The coda of passive seismic recordings is often rich in arrivals that are coherent across several stations. If reflections can be extracted, then they may be used for seismic reflection subsurface imaging. With the objective to image the upper crust of the North Chilean Precordillera (Central Andes; approximate location 21°S 69°W), we developed a workflow to process passive seismic data into subsurface reflection images. We analysed the waveform recordings of several hundred microseismic events using signal processing and imaging techniques adapted from active (controlled source) seismic imaging as used in the oil industry. Key processing steps involved precise arrival time picking and hypocentre determination, removing signal amplitude variations due to varying source radiation patterns, identification and separation of reflections from coherent noise, and transformation of the processed waveforms into images of the subsurface reflectivity. When designing our microseismic reflection imaging workflow, we took advantage of the fact that the passive seismic recording geometry with the hypocentres located at depth and the receivers positioned at the surface resembles a reverse vertical-seismic profiling experiment. The resultant P - and S -wave reflection images reveal several reflective features, such as an approximate 15° westward dipping reflector over the 5–25 km depth range that largely coincides with a distinct seismicity boundary. We interpret the imaged interface as the brittle-ductile transition zone boundary, possibly enhanced by a tectonic shear zone. For the area of the North Chilean Precordillera, the deduced microseismic reflection sections with horizontal extensions of about 50 km represent the first high-resolution images of the shallow crust, which could not be obtained from previous active-source seismic-reflection data.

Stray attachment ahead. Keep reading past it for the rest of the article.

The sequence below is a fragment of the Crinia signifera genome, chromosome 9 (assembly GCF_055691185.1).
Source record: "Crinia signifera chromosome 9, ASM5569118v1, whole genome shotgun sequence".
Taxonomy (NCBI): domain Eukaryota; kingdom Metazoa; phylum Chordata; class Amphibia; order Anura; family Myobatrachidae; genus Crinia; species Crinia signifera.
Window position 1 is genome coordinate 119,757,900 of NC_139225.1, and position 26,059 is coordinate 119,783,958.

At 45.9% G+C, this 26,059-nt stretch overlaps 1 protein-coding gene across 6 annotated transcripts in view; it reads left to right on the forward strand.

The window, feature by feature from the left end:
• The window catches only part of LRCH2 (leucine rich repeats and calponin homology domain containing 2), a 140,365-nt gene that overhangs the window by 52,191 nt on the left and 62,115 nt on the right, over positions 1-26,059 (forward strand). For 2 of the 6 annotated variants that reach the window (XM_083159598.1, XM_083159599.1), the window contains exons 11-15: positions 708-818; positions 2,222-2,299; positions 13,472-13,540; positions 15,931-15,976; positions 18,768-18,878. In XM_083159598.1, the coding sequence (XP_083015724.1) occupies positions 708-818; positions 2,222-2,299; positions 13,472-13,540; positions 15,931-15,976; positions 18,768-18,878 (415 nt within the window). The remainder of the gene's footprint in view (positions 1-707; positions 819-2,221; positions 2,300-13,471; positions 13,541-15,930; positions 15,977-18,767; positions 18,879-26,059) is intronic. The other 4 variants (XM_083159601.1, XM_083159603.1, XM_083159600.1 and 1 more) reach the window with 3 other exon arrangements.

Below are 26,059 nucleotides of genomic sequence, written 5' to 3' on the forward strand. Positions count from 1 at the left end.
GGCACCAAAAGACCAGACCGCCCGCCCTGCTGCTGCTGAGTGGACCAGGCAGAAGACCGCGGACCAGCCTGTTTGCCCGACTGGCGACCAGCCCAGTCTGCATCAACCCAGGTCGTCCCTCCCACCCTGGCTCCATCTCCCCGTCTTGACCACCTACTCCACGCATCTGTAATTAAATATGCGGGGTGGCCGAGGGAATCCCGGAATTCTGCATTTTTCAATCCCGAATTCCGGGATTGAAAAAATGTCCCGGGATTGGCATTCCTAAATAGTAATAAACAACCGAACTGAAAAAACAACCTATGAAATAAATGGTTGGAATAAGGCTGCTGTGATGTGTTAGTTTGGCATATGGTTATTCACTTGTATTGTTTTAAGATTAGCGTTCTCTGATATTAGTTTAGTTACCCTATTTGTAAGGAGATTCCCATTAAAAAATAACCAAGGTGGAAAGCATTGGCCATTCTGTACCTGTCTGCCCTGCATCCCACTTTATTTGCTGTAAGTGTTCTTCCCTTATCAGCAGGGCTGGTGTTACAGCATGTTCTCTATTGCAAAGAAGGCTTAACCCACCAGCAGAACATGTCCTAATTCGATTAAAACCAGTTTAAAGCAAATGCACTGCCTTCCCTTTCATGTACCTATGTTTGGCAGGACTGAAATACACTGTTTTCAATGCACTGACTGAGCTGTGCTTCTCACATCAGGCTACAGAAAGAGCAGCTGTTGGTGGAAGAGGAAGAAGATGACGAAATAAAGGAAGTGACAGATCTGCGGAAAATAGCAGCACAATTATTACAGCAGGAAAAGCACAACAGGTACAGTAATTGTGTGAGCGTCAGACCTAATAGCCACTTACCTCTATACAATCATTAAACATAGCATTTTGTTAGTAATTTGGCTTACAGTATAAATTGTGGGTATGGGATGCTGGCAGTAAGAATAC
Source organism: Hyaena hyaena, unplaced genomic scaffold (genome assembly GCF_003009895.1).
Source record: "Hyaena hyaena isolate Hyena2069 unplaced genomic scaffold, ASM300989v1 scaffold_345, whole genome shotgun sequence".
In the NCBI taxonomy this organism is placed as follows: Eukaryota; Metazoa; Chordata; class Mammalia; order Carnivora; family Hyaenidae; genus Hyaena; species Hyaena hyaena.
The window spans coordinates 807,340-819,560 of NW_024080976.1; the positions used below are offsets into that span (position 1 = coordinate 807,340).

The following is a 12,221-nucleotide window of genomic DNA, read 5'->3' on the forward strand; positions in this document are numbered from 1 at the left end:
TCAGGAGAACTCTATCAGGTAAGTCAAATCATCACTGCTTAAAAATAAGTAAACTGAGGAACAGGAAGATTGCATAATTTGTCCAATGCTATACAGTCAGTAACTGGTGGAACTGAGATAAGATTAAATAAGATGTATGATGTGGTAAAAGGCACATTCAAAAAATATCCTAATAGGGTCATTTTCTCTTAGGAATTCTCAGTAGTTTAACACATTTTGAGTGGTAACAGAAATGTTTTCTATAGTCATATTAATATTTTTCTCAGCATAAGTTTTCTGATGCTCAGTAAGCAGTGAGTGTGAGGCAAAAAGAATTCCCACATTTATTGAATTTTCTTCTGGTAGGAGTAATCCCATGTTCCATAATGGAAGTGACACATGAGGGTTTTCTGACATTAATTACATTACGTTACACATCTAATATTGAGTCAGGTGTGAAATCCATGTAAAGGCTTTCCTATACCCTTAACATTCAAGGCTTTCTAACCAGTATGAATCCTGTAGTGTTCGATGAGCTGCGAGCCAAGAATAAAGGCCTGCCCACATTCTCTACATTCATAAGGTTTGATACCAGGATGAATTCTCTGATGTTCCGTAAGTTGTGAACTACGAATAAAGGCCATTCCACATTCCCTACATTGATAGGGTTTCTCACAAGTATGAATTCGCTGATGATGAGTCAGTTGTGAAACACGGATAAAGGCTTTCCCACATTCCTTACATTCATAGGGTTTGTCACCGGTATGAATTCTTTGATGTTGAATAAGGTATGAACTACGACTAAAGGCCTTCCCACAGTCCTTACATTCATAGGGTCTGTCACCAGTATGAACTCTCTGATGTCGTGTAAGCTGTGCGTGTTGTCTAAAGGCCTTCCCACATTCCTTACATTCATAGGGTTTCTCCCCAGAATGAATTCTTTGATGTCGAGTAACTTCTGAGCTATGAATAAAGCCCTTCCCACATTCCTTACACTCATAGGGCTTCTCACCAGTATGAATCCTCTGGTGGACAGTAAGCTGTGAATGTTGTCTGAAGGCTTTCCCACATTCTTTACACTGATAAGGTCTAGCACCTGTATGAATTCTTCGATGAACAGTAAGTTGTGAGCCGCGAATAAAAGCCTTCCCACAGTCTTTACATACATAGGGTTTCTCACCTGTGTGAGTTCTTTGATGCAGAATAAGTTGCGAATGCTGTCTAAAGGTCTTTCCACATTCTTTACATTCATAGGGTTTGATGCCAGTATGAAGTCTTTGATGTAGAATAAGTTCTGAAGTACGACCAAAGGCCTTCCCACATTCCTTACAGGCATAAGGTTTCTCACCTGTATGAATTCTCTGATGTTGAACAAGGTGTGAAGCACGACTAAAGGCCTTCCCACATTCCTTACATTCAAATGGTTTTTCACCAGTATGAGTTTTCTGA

Oxford University Press
on behalf of
The Deutsche Geophysikalische Gesellschaft (DGG) and the Royal Astronomical Society (RAS).